FIG. 13 illustrates another embodiment of an airbag 800 that includes a passive vent or slit vent 820 that resembles the slit vents described above in many respects. However, the slit vent 820 includes a flap 881 that is attached to an exterior of a side panel 810 of the airbag 800 via a plurality of permanent fasteners at discrete attachment regions 817. The permanent fasteners can be of any suitable variety, such as one or more adhesives, welds, and/or spot stitches 815. Adjacent fasteners can be spaced from each other to define ports 819. The flap 881 can be spaced from or separate from a pair of seams 850, 860, such that the flap 881 is not attached to the side panel 810 via the seams 850, 860.

As the airbag 800 fills with inflation gas, the inflation gas can press the first and second portions 876, 878 of the side panel 810 against the inner surface of the flap 881, which can tend to keep the first and second portions 876, 878 in fixed relation relative to each other to prevent the aperture 822 from opening. The flap 881 may be said to cover at least a portion of the aperture 822 to prevent inflation gas from passing through the aperture 822. For example, inflation gases that might otherwise escape through the aperture 822 can be inhibited or prevented from doing so by the interaction of the inner surface of the flap 881 and the external surfaces of the first and second portions 876, 878 of the side panel 810. Thus, as the airbag 800 inflates and as the slit vent 820 remains in the initial closed orientation, the flap 881 can serve to prevent gas leakage through the aperture 822 that might otherwise occur in the absence of the flap 881.

At a later stage of airbag deployment (such as the stage depicted in FIGS. 10A and 10B) the slit vent 820 may open due to one or more stresses acting thereon, such as those described above. For example, outwardly directed pressure from within the airbag 800 and/or other forces that tend to separate the first and second portions 876, 878 of the panel 810, such as those due to a vehicle occupant impacting the rear panel 814 of the airbag 810, can cause the first and second portions 876, 878 to separate from each other and open the aperture 822. Inflation gas that exits through the aperture 822 can pass through the ports 819.

Any suitable method may be employed to form airbags such as discussed above. For example, in various illustrative methods, the apertures 122, 222, 322, 422, 522 can be formed via laser cutting or die cutting. In some instances the reinforcing seams 150, 160, 250, 260, 350, 360, 491, 550, 560 can be formed manually via a sewing machine. In some instances, such a manufacturing step can avoid the use of automated or programmable sewing machines, which may reduce manufacturing costs. In other instances, automated or programmable sewing machines may be used.

References to approximations are made throughout this specification, such as by use of the terms “about,” “approximately,” or “substantially.” For each such reference, it is to be understood that, in some embodiments, the value, feature, or characteristic may be specified without approximation. Stated otherwise, the terms of approximation include within their scope the exact feature modified by the term of approximation. For example, it is noted that in various embodiments, a portion of the side panel 110 that includes the slit vent 120 can be substantially planar. It is thus understood that in certain of such embodiments, the portion of the side panel 110 can be exactly planar.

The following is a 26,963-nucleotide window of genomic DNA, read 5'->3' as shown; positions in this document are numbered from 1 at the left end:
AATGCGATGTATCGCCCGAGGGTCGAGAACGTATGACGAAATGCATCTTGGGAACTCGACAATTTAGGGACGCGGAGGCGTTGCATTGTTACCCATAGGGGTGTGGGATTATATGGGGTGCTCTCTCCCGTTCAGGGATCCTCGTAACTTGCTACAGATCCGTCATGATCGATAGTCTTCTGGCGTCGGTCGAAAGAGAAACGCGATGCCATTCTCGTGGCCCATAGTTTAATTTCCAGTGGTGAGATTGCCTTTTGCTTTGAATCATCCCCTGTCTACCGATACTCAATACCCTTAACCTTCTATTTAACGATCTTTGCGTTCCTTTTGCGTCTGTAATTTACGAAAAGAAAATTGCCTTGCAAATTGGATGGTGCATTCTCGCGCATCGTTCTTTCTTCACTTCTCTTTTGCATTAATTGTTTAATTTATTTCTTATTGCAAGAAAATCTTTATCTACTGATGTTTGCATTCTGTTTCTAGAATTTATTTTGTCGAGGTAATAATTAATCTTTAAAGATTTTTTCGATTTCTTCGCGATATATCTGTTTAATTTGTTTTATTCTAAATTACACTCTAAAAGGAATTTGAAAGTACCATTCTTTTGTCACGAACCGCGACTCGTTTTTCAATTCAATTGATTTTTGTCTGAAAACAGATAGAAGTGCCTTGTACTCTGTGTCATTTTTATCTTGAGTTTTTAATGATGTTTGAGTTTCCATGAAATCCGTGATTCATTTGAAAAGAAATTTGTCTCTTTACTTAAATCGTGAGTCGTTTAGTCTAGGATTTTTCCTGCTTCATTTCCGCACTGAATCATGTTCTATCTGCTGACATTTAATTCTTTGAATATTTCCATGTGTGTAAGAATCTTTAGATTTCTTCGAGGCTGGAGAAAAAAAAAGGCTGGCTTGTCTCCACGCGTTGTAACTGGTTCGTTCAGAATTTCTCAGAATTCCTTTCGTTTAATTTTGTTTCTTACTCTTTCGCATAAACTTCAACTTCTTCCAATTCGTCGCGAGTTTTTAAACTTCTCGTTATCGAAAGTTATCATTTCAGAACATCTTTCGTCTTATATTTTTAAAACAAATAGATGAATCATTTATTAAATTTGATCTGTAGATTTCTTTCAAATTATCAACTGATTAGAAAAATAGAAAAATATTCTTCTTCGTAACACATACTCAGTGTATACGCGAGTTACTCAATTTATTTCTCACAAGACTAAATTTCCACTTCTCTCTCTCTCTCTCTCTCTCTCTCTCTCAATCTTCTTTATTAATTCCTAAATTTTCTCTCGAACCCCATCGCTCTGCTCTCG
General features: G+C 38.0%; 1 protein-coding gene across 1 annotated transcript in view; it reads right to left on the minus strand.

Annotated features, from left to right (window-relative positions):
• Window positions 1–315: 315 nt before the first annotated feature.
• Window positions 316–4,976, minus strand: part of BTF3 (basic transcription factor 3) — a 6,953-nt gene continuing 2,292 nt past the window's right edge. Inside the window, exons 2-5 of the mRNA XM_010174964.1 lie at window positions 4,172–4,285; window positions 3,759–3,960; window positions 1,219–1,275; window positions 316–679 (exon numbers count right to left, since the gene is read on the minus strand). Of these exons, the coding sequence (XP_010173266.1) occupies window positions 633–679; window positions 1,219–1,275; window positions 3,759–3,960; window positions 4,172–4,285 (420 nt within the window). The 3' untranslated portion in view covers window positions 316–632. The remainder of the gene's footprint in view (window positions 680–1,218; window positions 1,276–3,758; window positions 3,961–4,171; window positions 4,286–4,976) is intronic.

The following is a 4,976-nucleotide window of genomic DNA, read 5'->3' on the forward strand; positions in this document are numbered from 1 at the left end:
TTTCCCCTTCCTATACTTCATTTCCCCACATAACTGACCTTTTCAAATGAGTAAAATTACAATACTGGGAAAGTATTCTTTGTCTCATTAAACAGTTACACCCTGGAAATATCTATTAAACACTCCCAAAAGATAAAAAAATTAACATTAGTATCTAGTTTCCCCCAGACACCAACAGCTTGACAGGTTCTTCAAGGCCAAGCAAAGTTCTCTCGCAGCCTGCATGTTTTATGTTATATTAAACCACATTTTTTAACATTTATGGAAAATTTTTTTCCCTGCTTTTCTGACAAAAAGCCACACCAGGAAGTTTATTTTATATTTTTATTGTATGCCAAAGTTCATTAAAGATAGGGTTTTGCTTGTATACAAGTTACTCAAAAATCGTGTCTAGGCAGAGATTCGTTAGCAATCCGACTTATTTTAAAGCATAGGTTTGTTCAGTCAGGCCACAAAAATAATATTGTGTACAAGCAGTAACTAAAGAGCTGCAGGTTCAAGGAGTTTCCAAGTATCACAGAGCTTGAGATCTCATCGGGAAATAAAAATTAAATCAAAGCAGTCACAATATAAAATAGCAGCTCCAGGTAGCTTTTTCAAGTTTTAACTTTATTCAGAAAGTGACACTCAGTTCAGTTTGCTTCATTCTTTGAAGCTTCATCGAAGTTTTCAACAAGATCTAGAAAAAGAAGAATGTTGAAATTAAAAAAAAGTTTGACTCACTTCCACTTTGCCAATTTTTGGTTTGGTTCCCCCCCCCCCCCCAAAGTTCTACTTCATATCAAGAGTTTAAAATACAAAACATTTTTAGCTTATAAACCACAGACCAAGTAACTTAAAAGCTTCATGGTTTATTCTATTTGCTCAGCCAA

Any methods disclosed herein include one or more steps or actions for performing the described method. The method steps and/or actions may be interchanged with one another. In other words, unless a specific order of steps or actions is required for proper operation of the embodiment, the order and/or use of specific steps and/or actions may be modified.

Reference throughout this specification to “an embodiment” or “the embodiment” means that a particular feature, structure or characteristic described in connection with that embodiment is included in at least one embodiment. Thus, the quoted phrases, or variations thereof, as recited throughout this specification are not necessarily all referring to the same embodiment.

Similarly, it should be appreciated that in the above description of embodiments, various features are sometimes grouped together in a single embodiment, figure, or description thereof for the purpose of streamlining the disclosure. This method of disclosure, however, is not to be interpreted as reflecting an intention that any claim require more features than those expressly recited in that claim. Rather, as the following claims reflect, inventive aspects lie in a combination of fewer than all features of any single foregoing disclosed embodiment. Thus, the claims following this Detailed Description are hereby expressly incorporated into this Detailed Description, with each claim standing on its own as a separate embodiment. This disclosure includes all permutations of the independent claims with their dependent claims.

Recitation in the claims of the term “first” with respect to a feature or element does not necessarily imply the existence of a second or additional such feature or element. Elements recited in means-plus-function format are intended to be construed in accordance with 35 U.S.C. §112(f). It will be apparent to those having skill in the art that changes may be made to the details of the above-described embodiments without departing from the underlying principles of the invention. Embodiments of the invention in which an exclusive property or privilege is claimed are defined as follows.